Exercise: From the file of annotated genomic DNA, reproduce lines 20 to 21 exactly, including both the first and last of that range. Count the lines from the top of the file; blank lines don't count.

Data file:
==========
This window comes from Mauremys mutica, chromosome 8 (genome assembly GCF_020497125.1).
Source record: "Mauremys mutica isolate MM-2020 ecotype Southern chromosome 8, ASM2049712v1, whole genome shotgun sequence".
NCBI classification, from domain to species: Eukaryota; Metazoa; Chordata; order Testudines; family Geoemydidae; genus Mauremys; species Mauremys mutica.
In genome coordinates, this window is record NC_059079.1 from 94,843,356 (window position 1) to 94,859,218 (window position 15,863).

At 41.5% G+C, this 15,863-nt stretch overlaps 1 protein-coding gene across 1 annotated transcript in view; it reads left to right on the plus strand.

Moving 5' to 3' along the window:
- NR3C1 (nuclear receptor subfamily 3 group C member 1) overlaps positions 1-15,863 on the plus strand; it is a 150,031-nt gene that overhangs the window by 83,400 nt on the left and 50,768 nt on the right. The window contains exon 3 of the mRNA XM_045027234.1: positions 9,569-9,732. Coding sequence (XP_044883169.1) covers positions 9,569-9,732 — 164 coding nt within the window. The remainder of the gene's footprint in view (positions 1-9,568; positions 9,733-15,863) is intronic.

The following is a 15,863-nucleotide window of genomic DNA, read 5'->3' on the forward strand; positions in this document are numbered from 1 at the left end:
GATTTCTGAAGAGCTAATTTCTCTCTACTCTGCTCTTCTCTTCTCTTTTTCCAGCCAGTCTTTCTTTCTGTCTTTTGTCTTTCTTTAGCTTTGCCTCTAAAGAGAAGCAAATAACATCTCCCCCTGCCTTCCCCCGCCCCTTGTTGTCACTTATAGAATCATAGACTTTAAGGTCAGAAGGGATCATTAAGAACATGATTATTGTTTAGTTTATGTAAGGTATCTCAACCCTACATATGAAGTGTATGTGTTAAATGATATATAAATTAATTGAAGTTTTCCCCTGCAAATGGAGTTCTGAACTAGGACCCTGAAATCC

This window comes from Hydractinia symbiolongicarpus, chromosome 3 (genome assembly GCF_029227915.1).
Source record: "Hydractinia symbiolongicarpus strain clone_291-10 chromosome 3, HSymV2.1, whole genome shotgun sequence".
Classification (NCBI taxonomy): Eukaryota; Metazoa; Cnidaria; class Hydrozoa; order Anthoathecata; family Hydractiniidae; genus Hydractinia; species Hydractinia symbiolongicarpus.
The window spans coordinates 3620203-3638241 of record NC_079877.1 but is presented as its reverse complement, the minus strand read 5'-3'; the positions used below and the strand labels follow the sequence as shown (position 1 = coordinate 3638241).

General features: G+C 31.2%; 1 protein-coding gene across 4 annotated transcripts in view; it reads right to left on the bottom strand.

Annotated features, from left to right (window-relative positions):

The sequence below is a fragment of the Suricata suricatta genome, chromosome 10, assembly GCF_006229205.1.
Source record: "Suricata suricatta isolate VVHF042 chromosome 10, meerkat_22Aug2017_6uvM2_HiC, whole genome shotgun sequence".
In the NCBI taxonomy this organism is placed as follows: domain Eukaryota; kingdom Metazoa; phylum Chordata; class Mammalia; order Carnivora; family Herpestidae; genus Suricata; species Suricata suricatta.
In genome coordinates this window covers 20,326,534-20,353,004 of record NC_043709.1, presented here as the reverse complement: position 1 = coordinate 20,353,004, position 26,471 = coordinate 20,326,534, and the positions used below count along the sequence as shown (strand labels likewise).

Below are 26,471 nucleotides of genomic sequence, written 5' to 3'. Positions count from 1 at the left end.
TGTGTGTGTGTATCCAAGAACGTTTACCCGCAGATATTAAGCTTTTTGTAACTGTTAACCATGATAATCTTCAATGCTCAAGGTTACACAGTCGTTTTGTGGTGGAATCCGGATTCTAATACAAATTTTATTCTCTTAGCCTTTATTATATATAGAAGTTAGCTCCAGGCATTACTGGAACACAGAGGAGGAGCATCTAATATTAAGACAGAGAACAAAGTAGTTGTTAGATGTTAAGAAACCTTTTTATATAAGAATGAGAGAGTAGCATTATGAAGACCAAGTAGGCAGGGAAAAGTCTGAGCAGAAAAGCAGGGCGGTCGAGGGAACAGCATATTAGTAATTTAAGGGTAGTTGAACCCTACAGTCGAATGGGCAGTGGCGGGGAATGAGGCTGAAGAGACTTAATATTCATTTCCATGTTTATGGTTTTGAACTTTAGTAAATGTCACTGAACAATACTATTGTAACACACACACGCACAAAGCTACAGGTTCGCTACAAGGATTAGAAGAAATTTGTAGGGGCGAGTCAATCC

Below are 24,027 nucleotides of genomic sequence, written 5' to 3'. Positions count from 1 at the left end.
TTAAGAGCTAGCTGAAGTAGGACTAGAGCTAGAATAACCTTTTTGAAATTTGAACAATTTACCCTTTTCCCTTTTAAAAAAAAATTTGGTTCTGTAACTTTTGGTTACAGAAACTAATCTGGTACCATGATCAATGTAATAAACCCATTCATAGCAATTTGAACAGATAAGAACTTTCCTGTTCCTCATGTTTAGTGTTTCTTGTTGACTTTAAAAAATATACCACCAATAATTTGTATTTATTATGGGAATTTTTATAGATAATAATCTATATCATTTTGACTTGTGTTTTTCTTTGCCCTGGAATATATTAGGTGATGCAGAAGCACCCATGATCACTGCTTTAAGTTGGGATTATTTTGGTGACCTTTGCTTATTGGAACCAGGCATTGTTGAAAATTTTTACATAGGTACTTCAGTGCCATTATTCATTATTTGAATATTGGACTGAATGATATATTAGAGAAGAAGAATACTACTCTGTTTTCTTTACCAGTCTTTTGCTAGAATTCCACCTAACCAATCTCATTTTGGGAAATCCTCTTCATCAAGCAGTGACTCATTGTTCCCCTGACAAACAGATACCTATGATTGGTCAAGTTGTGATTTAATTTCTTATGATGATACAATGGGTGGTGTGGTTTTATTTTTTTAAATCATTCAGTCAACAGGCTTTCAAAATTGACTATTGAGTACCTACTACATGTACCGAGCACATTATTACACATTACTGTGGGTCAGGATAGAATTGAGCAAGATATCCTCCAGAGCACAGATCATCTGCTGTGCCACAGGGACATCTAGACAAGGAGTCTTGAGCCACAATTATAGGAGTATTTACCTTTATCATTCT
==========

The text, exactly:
Below are 26,471 nucleotides of genomic sequence, written 5' to 3'. Positions count from 1 at the left end.
TGTGTGTGTGTATCCAAGAACGTTTACCCGCAGATATTAAGCTTTTTGTAACTGTTAACCATGATAATCTTCAATGCTCAAGGTTACACAGTCGTTTTGTGGTGGAATCCGGATTCTAATACAAATTTTATTCTCTTAGCCTTTATTATATATAGAAGTTAGCTCCAGGCATTACTGGAACACAGAGGAGGAGCATCTAATATTAAGACAGAGAACAAAGTAGTTGTTAGATGTTAAGAAACCTTTTTATATAAGAATGAGAGAGTAGCATTATGAAGACCAAGTAGGCAGGGAAAAGTCTGAGCAGAAAAGCAGGGCGGTCGAGGGAACAGCATATTAGTAATTTAAGGGTAGTTGAACCCTACAGTCGAATGGGCAGTGGCGGGGAATGAGGCTGAAGAGACTTAATATTCATTTCCATGTTTATGGTTTTGAACTTTAGTAAATGTCACTGAACAATACTATTGTAACACACACACGCACAAAGCTACAGGTTCGCTACAAGGATTAGAAGAAATTTGTAGGGGCGAGTCAATCC